The insurer could start on the path toward turning a profit if it masters the basics of pricing and cost-cutting, Gottlieb said. Already, Oscar is pruning high-cost providers from its network in Los Angeles, he said. It remains to be seen how that will affect its membership and financials.
In its S-1 filing, Oscar laid out opportunities to grow its business by expanding into more states and selling coverage to new types of customers, such as large employers. It also wants to make acquisitions, form partnerships with other health plans and hospitals systems, and sell its technology platform to other insurers.
Selling its technology to other insurers “might be its best play,” depending on whether the technology provides value to the market, Garthwaite said.
Oscar’s technology uses personalized data to help members find care. It also touts free virtual care, and this year launched a virtual primary-care program. Other insurers are launching such programs as well.
Almost half of Oscar members use its app each month, and 37% of members who had a medical visit used its virtual care program in 2020, according to the S-1.
Oscar also said its platform has reduced emergency room visits by 13%, and members who use its app to find a doctor have had median cost savings of about 7%.
Oscar is already starting to sell its technology, suggesting that there could be value in its product. In January, it struck a five-year deal with small Florida insurer Health First to allow Health First members to use its tech tools and concierge care. It has also launched co-branded health plans with the Cleveland Clinic and Cigna that are powered by Oscar’s technology.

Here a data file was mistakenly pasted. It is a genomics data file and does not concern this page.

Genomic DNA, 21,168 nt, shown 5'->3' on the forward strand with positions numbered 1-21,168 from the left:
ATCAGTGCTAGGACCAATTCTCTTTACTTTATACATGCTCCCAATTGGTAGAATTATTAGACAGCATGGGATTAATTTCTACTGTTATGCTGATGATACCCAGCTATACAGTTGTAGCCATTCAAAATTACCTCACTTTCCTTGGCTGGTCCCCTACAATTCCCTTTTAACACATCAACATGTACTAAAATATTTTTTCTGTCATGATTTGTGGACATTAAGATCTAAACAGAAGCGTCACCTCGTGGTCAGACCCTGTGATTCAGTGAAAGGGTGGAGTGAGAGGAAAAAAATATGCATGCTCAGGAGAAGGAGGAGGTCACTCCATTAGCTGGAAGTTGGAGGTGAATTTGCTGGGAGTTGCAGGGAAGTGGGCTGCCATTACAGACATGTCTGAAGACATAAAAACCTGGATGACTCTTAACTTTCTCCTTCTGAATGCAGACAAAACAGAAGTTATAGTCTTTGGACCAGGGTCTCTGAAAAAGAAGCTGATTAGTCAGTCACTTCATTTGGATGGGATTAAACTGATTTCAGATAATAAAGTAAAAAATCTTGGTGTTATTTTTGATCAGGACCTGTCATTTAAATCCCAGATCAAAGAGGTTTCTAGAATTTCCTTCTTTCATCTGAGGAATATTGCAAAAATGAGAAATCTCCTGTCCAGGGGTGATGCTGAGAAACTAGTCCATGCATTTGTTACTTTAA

Focusing on Medicare Advantage is another option
Oscar could turn its focus to selling more health plans to seniors in Medicare Advantage, the private alternative to the traditional Medicare program for people 65 and older, sources said. It covers just 3,200 people in that market as of January 2021, its second year selling the plans.
Oscar may be able to grow its older, individual-market members into its Medicare Advantage plans when they become eligible, Garthwaite said.
About 21% of Oscar’s members in individual market plans are 56 to 64, according to its S-1. Medicare Advantage customers are also not as focused on price as those in the individual market.
The problem is Medicare Advantage is extremely competitive and dominated my massive insurers with a lot of experience, which could make it more difficult for Oscar to gain a foothold in the market.
Still, Oscar’s technology, care teams and programs to keep people healthy may prove more useful at lowering healthcare costs in that market, where patients stick with the same insurer for longer periods than members in the individual market, Anderson said.
This story was initially published on March 1 and was updated on March 2 with new details from Oscar’s updated filing.